I've grown a tomatillo plant before, but never a tomato plant. Yet we found ourselves eating so many dishes last summer with tomatoes that I thought it was just silly to keep buying mealy, bland, or otherwise suspect tomatoes in the supermarket. I decided to grow a yellow teardrop shaped tomato and a grape tomato. So I planted over Mother's Day weekend, and wouldn't you know it, the temperature dropped to the low 40s the following night. I had to wrestle the heavy pot indoors.
I used an organic vegetable planting mix, my usual Osmocote timed release fertilizer, and earthworm castings (aka earthworm poo). I planted my two tomato plants, one chive plant, and a couple of basil plants all in the same pot. The red wire cage will support the tomatoes (I hope) as they get taller. I really have no idea how they will fare in this pot--I'll just see what happens.
All of the plants require full sun and plenty of water. But that's where I draw the line (I say that now anyway). If you're a regular reader, you know I have a low maintenance philosophy so I will not be using any special tomato this, that, or the other to try to get this fruit to grow. I really hope I stick to my guns.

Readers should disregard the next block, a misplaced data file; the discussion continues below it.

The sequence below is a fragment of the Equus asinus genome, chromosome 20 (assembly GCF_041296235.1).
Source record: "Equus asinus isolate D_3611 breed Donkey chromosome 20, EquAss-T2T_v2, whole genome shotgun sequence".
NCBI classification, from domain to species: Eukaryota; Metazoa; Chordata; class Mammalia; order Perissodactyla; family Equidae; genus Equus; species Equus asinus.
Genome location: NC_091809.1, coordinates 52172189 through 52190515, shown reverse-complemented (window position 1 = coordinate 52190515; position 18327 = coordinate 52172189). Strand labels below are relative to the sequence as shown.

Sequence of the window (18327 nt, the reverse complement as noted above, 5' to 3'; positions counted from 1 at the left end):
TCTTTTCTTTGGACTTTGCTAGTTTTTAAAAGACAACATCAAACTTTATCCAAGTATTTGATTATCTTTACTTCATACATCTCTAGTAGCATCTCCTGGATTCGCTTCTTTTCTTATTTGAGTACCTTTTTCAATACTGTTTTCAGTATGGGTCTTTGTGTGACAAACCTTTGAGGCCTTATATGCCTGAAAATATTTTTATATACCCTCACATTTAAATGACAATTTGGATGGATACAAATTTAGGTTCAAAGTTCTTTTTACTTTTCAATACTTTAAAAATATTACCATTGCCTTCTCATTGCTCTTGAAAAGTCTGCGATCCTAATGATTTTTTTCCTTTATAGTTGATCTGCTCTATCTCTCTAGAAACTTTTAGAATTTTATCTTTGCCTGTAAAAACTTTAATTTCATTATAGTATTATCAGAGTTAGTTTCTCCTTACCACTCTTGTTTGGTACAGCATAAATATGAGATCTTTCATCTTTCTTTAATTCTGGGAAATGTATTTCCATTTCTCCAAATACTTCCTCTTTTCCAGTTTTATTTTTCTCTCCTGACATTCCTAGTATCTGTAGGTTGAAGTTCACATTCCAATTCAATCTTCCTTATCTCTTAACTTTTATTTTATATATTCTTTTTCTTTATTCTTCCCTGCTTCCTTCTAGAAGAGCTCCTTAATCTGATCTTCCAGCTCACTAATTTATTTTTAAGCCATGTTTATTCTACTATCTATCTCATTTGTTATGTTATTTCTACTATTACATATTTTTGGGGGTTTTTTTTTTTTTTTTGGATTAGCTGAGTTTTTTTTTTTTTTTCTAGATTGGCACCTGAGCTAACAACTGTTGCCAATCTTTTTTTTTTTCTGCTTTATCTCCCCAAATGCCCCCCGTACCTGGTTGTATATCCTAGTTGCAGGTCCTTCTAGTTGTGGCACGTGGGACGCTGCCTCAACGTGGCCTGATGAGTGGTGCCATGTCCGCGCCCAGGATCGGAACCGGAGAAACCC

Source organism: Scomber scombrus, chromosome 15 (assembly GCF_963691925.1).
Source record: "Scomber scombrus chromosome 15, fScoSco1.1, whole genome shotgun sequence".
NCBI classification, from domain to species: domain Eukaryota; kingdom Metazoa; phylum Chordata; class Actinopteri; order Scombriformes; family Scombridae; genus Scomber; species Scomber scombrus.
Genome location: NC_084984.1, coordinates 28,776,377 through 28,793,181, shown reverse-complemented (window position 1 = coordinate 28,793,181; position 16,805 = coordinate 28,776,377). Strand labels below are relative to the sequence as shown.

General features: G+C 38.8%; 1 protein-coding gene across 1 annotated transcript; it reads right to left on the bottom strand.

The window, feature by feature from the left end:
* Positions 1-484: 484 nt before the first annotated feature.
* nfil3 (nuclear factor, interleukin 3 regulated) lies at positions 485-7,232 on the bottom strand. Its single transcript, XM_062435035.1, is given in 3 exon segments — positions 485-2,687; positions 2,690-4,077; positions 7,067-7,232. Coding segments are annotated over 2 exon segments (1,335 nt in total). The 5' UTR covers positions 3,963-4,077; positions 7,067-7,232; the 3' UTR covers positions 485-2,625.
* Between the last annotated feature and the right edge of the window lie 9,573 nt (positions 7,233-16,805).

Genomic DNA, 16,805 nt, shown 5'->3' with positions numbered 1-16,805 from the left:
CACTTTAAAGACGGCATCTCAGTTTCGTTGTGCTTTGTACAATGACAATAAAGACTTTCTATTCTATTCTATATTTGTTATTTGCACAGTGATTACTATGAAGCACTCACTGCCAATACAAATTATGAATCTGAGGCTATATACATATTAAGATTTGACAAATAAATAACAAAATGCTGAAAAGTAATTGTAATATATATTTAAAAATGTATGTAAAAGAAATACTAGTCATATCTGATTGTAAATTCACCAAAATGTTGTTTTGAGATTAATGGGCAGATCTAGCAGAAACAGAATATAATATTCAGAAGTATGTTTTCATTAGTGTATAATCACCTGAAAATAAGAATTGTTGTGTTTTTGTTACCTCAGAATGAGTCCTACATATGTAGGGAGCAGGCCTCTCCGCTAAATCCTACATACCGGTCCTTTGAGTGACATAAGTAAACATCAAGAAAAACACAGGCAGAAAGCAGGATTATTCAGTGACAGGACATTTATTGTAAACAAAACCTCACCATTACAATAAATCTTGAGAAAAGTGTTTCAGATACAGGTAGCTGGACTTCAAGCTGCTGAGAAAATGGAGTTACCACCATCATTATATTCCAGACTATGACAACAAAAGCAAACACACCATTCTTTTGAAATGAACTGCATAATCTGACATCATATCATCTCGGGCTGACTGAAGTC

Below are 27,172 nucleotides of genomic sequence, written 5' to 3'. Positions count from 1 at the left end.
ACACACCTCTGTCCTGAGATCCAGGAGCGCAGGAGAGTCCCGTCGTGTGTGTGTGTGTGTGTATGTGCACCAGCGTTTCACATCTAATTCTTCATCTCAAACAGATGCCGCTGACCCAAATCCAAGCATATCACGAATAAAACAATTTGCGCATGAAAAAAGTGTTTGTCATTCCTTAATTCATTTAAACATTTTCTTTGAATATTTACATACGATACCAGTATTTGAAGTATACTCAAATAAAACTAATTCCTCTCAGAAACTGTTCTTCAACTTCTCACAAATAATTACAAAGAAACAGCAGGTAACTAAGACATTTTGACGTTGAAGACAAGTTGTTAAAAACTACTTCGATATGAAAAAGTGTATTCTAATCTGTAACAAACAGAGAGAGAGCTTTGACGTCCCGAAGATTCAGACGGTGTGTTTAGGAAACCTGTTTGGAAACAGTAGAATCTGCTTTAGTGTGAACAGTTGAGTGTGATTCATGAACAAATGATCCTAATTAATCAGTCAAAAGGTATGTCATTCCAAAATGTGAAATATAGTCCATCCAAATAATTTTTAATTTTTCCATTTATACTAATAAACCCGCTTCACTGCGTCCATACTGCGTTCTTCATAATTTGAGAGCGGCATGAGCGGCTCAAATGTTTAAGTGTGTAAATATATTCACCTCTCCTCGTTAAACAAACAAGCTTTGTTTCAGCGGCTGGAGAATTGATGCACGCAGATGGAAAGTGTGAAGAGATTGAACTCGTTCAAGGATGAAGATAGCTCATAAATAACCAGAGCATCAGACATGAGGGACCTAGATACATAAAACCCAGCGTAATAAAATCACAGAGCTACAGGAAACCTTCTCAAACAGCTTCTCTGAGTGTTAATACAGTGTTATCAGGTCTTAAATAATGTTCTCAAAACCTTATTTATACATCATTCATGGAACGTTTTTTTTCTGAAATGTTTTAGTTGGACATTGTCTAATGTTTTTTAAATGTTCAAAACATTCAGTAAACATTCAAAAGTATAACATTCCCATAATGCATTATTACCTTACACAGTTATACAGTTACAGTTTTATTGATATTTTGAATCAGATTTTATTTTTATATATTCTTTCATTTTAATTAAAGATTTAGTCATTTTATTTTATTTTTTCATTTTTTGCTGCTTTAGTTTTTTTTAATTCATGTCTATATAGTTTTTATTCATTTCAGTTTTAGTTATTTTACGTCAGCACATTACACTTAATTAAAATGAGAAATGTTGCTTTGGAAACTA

A little more info: I'm pretty sure that both tomatoes are of the "indeterminate" variety. That means they will continue to grow and produce until killed by frost. Whereas "determinate" tomatoes ripen at the same time (within a 2 week period or so) and die. I've read that certain indeterminate varieties can grow up to 10 feet high. That might be a problem. Stay tuned.
It was great while it lasted. My lilac bloomed beautifully this spring but that beauty was fleeting--I only got to enjoy it for a few weeks. Despite its name, Bloomerang, and all that it implies, it only bloomed once last year. However, I read online that I should deadhead those blooms and by doing so maybe I could get it to rebloom later in the season. I didn't do that last year, but I will this time around. I'll report back. Meanwhile, enjoy the pictures. I wish I could electronically transmit the amazing fragrance. There's not a manufactured perfume out there that smells half as good as this.
This lilac is hardy to zone 4 and it's about 3 feet tall now in its 4th year.